So are you saying, as a disappointed mother accept the way your son turned out?

M What happened to Jesus broke my heart: the torture, the cross. I had to let him go, the whole family had to let him be who he be in God’s plan.

So, Mary, is Christmas a time full of regret the mother of a baby who would grow up t misunderstood as admired?

M No one should imagine, when they see me as a baby, that it was an easy thing for me to My child grew up into a man nailed to a cross that sweet child no one should fool themselves an easy thing for my son to be Jesus. My whole self to be God among us.

So you know from your own experience what some families go through, Mary?

M It’s not easy to accept one another when you are shattered. I know how painful it can be closest to you be the people God intends  that’s the price of really loving another person my child is also God’s child, and that to be fulfilment for each and all of us…freedom and wisdom and peace — all freely available to us, and that to be the way he was he had to give the whole of himself, not just a part.

So are you saying, as a disappointed mother you came to accept the way your son turned out?

M What happened to Jesus broke my heart: the betrayal. the torture, the cross. I had to let him go through all that: the whole family had to let him be who he was meant to be in God’s plan.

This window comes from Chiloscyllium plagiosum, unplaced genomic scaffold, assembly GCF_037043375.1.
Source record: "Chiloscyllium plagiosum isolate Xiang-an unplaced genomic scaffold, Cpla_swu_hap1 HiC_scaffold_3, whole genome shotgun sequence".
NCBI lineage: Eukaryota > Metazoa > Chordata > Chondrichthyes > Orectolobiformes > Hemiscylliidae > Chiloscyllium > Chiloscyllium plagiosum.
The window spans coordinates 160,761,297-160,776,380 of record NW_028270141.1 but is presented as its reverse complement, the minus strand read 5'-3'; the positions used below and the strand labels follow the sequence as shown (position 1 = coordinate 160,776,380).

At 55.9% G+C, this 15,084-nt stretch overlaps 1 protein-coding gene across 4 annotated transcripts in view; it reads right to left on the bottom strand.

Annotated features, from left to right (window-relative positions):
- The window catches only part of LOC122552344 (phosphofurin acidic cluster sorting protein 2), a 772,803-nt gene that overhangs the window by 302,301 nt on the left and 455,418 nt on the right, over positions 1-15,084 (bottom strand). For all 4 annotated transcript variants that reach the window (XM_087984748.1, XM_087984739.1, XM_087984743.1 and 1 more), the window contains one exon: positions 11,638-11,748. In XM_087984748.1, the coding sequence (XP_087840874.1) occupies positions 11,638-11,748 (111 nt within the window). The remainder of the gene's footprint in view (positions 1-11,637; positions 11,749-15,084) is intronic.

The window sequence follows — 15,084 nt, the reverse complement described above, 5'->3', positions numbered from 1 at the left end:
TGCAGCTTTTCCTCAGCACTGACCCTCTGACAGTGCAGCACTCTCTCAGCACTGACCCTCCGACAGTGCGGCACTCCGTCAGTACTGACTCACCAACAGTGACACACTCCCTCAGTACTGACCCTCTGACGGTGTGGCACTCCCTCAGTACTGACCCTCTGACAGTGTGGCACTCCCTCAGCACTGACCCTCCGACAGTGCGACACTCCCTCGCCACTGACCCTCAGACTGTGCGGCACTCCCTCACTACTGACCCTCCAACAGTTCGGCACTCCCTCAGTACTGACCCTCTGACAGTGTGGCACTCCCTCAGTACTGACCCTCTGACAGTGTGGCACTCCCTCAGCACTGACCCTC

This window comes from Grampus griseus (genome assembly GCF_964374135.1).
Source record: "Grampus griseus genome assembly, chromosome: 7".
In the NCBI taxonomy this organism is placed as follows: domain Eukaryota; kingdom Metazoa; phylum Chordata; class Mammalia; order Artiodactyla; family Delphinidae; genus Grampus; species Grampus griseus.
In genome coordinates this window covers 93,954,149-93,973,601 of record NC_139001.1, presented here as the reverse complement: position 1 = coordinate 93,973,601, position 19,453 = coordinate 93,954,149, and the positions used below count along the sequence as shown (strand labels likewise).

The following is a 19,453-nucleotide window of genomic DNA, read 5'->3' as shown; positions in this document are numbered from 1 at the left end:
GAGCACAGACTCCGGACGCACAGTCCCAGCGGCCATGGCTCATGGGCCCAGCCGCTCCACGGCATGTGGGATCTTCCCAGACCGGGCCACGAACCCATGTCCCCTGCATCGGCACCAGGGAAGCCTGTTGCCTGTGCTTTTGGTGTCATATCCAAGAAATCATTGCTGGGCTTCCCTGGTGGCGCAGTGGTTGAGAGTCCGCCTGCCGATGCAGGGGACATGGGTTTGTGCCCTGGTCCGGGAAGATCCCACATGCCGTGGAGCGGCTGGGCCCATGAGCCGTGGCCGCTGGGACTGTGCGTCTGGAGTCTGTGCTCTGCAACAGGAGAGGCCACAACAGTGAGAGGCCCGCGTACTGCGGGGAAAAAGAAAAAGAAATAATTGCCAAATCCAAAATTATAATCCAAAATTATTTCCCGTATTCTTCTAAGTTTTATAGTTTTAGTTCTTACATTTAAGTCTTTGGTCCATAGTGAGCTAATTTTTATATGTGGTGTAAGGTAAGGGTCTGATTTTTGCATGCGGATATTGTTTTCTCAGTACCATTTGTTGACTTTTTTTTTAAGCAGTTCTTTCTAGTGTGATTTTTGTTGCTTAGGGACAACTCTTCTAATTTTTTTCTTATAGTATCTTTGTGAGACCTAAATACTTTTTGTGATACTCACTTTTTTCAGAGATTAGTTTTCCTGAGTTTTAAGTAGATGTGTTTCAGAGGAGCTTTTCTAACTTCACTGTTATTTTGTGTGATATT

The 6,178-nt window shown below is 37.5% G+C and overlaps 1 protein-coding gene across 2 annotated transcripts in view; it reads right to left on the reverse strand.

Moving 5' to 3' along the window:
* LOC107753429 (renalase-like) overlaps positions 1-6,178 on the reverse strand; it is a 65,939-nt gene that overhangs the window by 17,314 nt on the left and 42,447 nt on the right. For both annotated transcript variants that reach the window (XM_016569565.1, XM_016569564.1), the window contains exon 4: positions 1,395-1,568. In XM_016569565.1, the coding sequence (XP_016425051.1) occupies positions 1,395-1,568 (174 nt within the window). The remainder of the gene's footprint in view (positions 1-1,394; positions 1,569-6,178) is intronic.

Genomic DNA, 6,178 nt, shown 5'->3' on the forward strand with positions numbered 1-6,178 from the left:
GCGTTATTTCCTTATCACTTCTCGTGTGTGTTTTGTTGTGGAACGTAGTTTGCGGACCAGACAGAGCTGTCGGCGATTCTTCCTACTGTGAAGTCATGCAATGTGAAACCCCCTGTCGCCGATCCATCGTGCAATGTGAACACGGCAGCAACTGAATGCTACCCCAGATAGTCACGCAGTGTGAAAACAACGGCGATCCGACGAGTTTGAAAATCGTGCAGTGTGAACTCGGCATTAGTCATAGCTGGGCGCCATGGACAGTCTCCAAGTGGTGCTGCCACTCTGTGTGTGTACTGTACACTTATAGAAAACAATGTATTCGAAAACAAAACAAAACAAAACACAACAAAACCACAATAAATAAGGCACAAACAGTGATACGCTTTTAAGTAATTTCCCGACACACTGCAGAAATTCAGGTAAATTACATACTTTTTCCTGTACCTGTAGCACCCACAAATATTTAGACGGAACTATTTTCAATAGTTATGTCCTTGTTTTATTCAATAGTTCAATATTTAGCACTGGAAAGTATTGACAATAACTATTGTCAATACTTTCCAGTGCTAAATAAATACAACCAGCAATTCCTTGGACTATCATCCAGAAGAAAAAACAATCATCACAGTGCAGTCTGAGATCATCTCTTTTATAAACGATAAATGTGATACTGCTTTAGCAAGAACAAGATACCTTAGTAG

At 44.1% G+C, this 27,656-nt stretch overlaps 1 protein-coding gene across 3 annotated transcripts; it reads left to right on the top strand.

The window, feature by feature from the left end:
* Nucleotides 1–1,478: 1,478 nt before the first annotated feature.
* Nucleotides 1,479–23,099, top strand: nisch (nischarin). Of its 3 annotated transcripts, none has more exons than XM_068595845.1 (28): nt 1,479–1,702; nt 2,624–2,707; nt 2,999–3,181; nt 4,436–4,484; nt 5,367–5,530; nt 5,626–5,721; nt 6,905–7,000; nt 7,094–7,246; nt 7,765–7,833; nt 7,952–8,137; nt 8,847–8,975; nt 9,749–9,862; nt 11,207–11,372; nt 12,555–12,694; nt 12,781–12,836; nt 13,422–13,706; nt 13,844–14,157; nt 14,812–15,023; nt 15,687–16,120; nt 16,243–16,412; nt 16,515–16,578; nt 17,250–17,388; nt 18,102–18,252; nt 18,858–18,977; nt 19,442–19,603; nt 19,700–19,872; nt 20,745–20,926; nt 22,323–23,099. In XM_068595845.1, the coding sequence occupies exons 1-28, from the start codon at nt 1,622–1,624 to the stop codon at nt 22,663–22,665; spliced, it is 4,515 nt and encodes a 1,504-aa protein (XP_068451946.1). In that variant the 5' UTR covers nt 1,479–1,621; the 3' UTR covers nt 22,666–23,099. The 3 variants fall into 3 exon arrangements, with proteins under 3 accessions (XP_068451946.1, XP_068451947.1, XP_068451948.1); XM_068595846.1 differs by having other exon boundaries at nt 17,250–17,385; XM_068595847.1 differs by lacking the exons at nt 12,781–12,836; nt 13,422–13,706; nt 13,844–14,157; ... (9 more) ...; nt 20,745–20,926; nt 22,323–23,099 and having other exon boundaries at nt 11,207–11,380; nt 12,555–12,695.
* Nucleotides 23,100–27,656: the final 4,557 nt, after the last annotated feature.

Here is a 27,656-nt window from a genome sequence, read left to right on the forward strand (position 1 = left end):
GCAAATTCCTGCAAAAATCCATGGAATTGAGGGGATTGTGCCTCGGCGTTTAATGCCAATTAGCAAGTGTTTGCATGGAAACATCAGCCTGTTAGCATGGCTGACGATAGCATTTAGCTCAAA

So, Mary, is Christmas a time full of regret for you, as the mother of a baby who would grow up to be as much misunderstood as admired?

M No one should imagine, when they see me holding Jesus as a baby, that it was an easy thing for me to be his mother.

My child grew up into a man nailed to a cross. Looking at that sweet child no one should fool themselves that it was an easy thing for my son to be Jesus. My Jesus gave his whole self to be God among us.

So you know from your own experience what hard times some families go through, Mary?

M It’s not easy to accept one another when our expectations are shattered. I know how painful it can be to let those closest to you be the people God intends them to be. But that’s the price of really loving another person. I learnt that my child is also God’s child, and that to be both is life’s fulfilment for each and all of us.